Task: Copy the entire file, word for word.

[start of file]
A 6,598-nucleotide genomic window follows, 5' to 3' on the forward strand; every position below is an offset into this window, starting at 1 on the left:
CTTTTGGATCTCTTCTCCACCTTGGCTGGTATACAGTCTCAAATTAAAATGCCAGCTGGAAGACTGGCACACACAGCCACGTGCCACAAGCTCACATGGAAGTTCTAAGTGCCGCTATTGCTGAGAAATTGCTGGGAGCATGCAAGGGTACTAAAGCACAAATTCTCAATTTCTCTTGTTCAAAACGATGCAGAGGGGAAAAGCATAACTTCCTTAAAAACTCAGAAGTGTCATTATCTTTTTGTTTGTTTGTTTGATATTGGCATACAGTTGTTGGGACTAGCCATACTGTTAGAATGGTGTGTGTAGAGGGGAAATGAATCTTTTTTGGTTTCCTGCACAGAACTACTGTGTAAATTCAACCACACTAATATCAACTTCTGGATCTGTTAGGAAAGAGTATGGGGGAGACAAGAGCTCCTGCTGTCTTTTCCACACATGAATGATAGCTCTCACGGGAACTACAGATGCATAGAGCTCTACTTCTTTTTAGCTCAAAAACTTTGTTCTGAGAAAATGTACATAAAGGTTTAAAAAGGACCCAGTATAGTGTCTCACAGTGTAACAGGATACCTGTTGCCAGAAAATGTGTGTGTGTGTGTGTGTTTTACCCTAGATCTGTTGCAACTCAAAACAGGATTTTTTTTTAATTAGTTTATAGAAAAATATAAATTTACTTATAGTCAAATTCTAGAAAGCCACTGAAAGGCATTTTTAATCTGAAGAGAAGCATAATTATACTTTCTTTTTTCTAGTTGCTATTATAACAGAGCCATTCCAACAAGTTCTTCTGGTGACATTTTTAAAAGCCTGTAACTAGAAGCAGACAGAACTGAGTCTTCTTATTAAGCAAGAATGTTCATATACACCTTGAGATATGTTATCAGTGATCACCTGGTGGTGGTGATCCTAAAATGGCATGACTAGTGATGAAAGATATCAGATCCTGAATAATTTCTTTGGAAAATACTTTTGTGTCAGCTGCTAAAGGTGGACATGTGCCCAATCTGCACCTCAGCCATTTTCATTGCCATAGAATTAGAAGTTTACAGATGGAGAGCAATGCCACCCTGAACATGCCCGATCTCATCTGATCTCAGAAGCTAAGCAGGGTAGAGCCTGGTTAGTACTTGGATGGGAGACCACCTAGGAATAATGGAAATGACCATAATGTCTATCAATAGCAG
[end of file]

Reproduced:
A 6,598-nucleotide genomic window follows, 5' to 3' on the forward strand; every position below is an offset into this window, starting at 1 on the left:
CTTTTGGATCTCTTCTCCACCTTGGCTGGTATACAGTCTCAAATTAAAATGCCAGCTGGAAGACTGGCACACACAGCCACGTGCCACAAGCTCACATGGAAGTTCTAAGTGCCGCTATTGCTGAGAAATTGCTGGGAGCATGCAAGGGTACTAAAGCACAAATTCTCAATTTCTCTTGTTCAAAACGATGCAGAGGGGAAAAGCATAACTTCCTTAAAAACTCAGAAGTGTCATTATCTTTTTGTTTGTTTGTTTGATATTGGCATACAGTTGTTGGGACTAGCCATACTGTTAGAATGGTGTGTGTAGAGGGGAAATGAATCTTTTTTGGTTTCCTGCACAGAACTACTGTGTAAATTCAACCACACTAATATCAACTTCTGGATCTGTTAGGAAAGAGTATGGGGGAGACAAGAGCTCCTGCTGTCTTTTCCACACATGAATGATAGCTCTCACGGGAACTACAGATGCATAGAGCTCTACTTCTTTTTAGCTCAAAAACTTTGTTCTGAGAAAATGTACATAAAGGTTTAAAAAGGACCCAGTATAGTGTCTCACAGTGTAACAGGATACCTGTTGCCAGAAAATGTGTGTGTGTGTGTGTGTTTTACCCTAGATCTGTTGCAACTCAAAACAGGATTTTTTTTTAATTAGTTTATAGAAAAATATAAATTTACTTATAGTCAAATTCTAGAAAGCCACTGAAAGGCATTTTTAATCTGAAGAGAAGCATAATTATACTTTCTTTTTTCTAGTTGCTATTATAACAGAGCCATTCCAACAAGTTCTTCTGGTGACATTTTTAAAAGCCTGTAACTAGAAGCAGACAGAACTGAGTCTTCTTATTAAGCAAGAATGTTCATATACACCTTGAGATATGTTATCAGTGATCACCTGGTGGTGGTGATCCTAAAATGGCATGACTAGTGATGAAAGATATCAGATCCTGAATAATTTCTTTGGAAAATACTTTTGTGTCAGCTGCTAAAGGTGGACATGTGCCCAATCTGCACCTCAGCCATTTTCATTGCCATAGAATTAGAAGTTTACAGATGGAGAGCAATGCCACCCTGAACATGCCCGATCTCATCTGATCTCAGAAGCTAAGCAGGGTAGAGCCTGGTTAGTACTTGGATGGGAGACCACCTAGGAATAATGGAAATGACCATAATGTCTATCAATAGCAG